ALBUQUERQUE, N.M. -- For periods of ten-billionths of a second this fall, a massive accelerator at Sandia National Laboratories consistently emitted intense bursts of more than 40 trillion watts of X-ray power. The highest power pulse was more than 160 trillion watts -- more than 30 times the combined output of the Earth's utility plants.
The accelerator, known as PBFA-Z (Particle Beam Fusion Accelerator, Z-Pinch version), produced increasingly powerful bursts of energy -- 1.0 megajoules in early October, 1.2 megajoules in mid-October, and 1.8 megajoules in November. A megajoule is a million joules -- a unit of energy.
The powerful "shots" provide data for computer simulations used to predict the physics within, and effects of, a nuclear blast. Scientists hope to substitute this laboratory data for some of that obtained from underground nuclear explosions, which have been halted.
The blasts also move Sandia researchers closer to reaching sustainable nuclear fusion in the laboratory using the technique of inertial confinement, something that has never been achieved. Sustainable refers to a condition when the amount of energy produced by the fusion reaction exceeds the amount of energy used to create it.
"So, we'll use the PBFA-Z facility to conduct experiments on nuclear fusion over the next year as part of the national ICF [Inertial Confinement Fusion] Program," said Rick Spielman, physicist and project manager. "We're much closer than we were a year ago."
And during the past year, study of the controlled bursts also have been useful for astrophysicists interested in getting a handle on processes that take place in stellar atmospheres.
Sandia, with machines like the Department of Energy-funded PBFA-Z, is a world leader in generating large pulses of power. PBFA-Z uses its tremendous electrical energy to create a powerful magnetic field that rapidly implodes a plasma within what can be visualized as a tiny, gold-plated soup can the size of a thimble. Stopping the motion of the plasma's atoms as the magnetic field shrinks to nearly zero creates tremendous heat within the field's confines.
The extremely large output of power and energy was accomplished by converting the accelerator's electrical output into a dense, ionized gas (plasma) called a z-pinch, which efficiently produces X-rays.
A z-pinch is so named because it creates a magnetic field that, as it contracts around ionized gas, pinches it vertically along (to a mathematician) the z-axis.
Sandia's technology is the world's best for generating the ultra-high pulsed power needed for z-pinch experiments. Achievement of its high-energy goals have advanced dramatically from a year ago, when Sandia generated 0.5 megajoules with the Saturn accelerator, an earlier version of PBFA-Z.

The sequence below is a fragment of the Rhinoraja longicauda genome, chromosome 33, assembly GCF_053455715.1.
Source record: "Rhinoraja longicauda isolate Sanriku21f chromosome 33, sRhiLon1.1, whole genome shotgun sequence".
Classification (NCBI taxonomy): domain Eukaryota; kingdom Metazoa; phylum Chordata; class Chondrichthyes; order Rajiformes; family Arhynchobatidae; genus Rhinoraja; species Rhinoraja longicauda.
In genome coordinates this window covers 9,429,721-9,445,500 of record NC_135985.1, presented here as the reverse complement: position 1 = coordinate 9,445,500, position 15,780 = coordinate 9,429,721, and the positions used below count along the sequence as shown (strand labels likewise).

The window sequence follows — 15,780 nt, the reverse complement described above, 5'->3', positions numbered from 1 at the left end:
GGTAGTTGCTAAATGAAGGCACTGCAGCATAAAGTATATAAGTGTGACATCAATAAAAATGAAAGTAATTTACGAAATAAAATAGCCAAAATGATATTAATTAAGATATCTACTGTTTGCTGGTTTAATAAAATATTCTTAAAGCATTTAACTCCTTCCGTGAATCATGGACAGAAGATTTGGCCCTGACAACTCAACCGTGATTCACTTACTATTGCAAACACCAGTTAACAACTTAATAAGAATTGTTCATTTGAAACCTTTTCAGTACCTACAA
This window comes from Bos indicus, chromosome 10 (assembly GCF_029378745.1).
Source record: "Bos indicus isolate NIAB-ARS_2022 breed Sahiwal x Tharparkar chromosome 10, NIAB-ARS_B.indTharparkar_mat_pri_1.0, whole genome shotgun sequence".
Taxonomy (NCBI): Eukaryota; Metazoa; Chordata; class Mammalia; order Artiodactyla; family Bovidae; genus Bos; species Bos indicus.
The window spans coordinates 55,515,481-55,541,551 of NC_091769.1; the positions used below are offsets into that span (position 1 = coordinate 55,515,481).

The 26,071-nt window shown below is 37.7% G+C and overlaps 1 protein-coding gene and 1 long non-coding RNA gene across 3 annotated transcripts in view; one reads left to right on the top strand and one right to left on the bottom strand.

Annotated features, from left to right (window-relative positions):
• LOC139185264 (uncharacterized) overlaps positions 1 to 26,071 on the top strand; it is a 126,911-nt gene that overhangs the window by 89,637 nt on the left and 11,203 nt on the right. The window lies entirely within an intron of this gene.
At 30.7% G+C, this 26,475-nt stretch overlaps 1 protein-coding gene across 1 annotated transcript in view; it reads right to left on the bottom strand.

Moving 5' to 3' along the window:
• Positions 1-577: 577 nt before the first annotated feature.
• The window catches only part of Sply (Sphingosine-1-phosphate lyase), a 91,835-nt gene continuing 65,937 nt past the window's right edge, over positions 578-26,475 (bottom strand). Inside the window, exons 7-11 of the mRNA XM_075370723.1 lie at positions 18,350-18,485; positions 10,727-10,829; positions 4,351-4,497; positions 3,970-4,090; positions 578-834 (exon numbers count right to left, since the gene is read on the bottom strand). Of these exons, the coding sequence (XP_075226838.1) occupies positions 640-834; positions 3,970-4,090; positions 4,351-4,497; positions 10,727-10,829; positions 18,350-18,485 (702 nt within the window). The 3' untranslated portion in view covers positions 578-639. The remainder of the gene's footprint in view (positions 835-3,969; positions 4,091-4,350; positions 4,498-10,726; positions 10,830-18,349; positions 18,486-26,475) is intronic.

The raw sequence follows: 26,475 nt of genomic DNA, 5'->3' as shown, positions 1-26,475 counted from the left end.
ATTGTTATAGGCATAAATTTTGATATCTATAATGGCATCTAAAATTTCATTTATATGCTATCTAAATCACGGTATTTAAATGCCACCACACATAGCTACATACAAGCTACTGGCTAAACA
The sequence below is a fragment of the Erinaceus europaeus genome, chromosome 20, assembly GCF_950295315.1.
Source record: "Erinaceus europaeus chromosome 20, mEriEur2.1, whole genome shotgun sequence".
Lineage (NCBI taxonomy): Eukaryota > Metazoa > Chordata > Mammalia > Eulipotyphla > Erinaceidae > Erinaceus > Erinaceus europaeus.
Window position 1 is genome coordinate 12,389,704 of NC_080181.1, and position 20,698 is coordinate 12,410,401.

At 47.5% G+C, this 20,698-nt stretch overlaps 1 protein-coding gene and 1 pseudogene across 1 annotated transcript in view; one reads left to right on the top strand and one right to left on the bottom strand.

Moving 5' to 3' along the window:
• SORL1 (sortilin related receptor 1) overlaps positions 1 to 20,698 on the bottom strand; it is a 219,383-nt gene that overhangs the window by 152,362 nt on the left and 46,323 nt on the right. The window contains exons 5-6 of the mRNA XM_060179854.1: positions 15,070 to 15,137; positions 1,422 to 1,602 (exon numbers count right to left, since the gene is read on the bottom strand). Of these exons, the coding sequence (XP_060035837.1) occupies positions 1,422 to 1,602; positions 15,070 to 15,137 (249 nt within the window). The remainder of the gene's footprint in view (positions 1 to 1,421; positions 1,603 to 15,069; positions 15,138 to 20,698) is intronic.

"The concept of a z-pinch as a radiation source is qualitatively like that of an old-fashioned flash bulb energized by a capacitor discharge, but emanating X-rays instead of visible light. The other difference is that our z-pinch puts out as much radiated power as 100 billion ordinary flashbulbs," said Gerry Yonas, Sandia Vice President for Information and Pulsed Power Research and Technology.
In one of life's ironies, Sandia researchers ultimately lit upon using tiny tungsten filaments -- similar to those used in an ordinary incandescent light bulb -- for their ‘flash' material to create the powerful effect. The filaments, rather than getting hot and radiating light as in a light bulb, instead vaporize, become a plasma, and implode.
Security of the Nuclear Stockpile and Nuclear Fusion
With the nation's decision to stop all underground nuclear testing, Vic Reis, U.S. Department of Energy Assistant Secretary for Defense Programs, challenged the three nuclear weapons laboratories to devise new technologies to help offset the loss of testing and continue to retain a credible nuclear deterrent. "These new results are one of the ways that Sandia is responding to the Reis challenge," said Yonas.
High-energy laboratory sources of X-rays are necessary because "simulations based upon inaccurate, low-energy data could mislead us," said Yonas. "The danger is that without the validating experiments, simulations might provide decision makers with an unrealistic basis for action."
For national defense purposes, Sandia scientists are interested in understanding the effects of nuclear explosions, and scientists at Los Alamos National Laboratory and Lawrence Livermore national laboratories are faced with the need to use laboratory sources of X-rays to replace experiments they can no longer carry out using nuclear explosions. So, all the accelerator's power is focused into a tiny cylindrical target to generate X-ray environments.
Cautions Yonas, "The technical foundation for our moving forward is not just energy output, but also power output in a useful geometry, and although that has yet to be shown, we are moving closer to our goal every day as the new results have already validated much of the theoretical basis for our work."